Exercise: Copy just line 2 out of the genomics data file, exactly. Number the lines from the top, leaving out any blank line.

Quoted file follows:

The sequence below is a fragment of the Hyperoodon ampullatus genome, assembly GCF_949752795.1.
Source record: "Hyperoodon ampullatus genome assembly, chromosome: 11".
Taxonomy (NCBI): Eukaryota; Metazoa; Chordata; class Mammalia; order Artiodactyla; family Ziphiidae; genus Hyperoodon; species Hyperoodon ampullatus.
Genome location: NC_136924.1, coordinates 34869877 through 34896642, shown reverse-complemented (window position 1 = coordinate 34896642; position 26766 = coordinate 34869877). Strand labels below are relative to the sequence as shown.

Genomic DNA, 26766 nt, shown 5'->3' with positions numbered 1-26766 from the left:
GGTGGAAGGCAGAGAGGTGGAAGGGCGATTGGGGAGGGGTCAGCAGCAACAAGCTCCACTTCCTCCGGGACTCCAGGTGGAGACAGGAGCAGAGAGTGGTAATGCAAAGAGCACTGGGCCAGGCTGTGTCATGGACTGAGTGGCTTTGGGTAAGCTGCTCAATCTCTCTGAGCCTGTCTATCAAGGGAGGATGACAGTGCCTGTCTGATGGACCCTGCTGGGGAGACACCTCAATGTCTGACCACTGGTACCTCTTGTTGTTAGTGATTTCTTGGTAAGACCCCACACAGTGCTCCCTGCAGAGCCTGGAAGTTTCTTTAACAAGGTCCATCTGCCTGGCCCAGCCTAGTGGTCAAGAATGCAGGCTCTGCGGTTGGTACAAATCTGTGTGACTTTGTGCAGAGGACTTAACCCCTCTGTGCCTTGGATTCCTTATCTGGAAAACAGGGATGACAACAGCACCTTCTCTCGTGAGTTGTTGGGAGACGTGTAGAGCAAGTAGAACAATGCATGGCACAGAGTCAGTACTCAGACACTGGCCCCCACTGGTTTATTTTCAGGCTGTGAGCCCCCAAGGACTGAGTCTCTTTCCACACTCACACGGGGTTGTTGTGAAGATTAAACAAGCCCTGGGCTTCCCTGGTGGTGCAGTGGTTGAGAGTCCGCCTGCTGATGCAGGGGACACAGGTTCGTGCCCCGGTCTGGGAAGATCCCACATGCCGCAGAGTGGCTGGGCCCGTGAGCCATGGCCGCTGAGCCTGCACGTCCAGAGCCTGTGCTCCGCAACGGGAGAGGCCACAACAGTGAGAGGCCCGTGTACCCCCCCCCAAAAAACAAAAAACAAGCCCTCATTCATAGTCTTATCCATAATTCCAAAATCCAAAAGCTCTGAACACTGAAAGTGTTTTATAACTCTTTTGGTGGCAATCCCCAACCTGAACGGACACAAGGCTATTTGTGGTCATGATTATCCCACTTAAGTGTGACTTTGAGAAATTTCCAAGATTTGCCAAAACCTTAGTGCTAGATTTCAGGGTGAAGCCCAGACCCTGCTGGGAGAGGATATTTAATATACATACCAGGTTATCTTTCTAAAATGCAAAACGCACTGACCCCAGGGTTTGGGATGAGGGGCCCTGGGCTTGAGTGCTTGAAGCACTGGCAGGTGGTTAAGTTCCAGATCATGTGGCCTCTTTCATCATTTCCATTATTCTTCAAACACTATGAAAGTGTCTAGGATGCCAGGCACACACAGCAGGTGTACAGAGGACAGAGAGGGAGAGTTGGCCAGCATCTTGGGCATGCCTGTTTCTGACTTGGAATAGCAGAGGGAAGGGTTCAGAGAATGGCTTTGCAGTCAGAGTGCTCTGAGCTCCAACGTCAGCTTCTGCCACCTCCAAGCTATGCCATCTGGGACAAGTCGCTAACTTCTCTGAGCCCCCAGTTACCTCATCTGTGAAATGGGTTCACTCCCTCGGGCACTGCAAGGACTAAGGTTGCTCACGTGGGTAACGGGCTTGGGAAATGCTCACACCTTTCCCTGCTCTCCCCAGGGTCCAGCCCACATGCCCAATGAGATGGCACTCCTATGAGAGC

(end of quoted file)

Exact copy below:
Source record: "Hyperoodon ampullatus genome assembly, chromosome: 11".